- Panel Debate: This is a traditional panel set up, with a table at the front of the room facing the audience. Fewer presentations and more discussion ideal.
Ideally, each workshop should be pitched around one of the following Thematic Streams
Designing the future of the fight against corruption
In a increasingly interdependent world where changing geopolitics, natural resources scarcity and new technologies are setting new trends and challenges, corruption increases in complexity and reach. This thematic stream will explore these scenarios and highlight which new strategies, tools and alliances are needed to meet the challenges of our present and future.
Defending good governance for peace and security
The world is witnessing the erosion of good governance and the rise of populism and extremism and with it a sharp increase in human right violations and violence. Good governance is central to preventing corruption and the rise of non democratic regimes. The aspiration of people from all continents to live in peace and stand against injustice is no longer possible. This thematic stream aims to provide a platform to support all those who are defending their rights and the rights of their people and because of it face threats, coercion or worst.
Breaking the global corruption web
Dirty money, environmental crimes, trafficking, terrorism and organized crime are connected and strengthened by corruption. This thematic stream will expose how corruption links these global threats, explore what actions are being taken by institutions and actors from all sectors and shall seek to formulate new strategies and alliances in order to strike a blow to the global corruption cobweb.
Exposing the corrupt, knocking out impunity
Leaks, whistleblowers, cross border investigations and the use of new technologies, and data have all moved the needle in the fight against corruption. Being exposed is now a real fear the corrupt live with. Yet impunity can still buy safe havens. This thematic stream will highlight how exposing the corrupt has changed the anti-corruption fight and identify the measures required to eliminate the protection of those living with impunity.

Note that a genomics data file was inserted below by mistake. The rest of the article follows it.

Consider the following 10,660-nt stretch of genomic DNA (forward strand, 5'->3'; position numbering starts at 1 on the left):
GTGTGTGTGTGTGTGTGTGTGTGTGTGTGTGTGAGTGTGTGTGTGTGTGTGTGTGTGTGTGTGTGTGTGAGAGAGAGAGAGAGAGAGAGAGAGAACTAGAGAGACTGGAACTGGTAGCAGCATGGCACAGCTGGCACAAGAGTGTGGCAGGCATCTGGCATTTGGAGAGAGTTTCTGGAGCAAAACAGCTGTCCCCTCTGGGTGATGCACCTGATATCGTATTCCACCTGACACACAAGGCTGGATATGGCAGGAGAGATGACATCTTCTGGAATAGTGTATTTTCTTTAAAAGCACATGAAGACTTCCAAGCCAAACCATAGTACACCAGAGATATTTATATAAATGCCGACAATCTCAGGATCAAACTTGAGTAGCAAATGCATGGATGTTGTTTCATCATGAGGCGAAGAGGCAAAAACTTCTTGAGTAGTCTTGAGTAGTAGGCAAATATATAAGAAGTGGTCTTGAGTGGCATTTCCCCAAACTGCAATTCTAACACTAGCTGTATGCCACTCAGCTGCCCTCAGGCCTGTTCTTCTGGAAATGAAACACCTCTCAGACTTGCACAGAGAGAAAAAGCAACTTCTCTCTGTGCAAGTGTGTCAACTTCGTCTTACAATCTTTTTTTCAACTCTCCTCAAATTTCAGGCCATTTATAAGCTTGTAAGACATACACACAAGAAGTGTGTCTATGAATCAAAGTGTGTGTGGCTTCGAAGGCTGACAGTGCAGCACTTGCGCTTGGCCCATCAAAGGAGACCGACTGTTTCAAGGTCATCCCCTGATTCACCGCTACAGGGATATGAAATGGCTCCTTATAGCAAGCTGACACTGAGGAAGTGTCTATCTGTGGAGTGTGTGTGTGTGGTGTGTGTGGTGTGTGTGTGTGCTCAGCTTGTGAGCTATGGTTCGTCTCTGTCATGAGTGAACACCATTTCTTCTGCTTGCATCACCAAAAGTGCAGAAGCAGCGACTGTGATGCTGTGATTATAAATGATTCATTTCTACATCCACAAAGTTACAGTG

Ensuring development with social justice, together
The adoption of the UN SDG’s and in particular the inclusion of article 16 provides the global community a framework for cooperation and advance on our aspirations for a sustainable, fair and peaceful future. But a global framework is not enough. This thematic stream will assess progress on commitments made through the SDG’s and generate strategies to accelerate it’s implementation at national, regional and global level.
Turning promises into collective action
Throughout the years the anti-corruption movement has achieved to place corruption, transparency and good governance at the centre of the global agenda. Numerous conventions, laws, partnerships and commitments have set firm roots in the international institutional setting, but the challenges posed by corruption are ever increasing. This stream aims to take stock of progress and stumbling blocks on the implementation of key commitments and by forging new alliances ensure their effective implementation.
To view the workshop proposal form, please click here.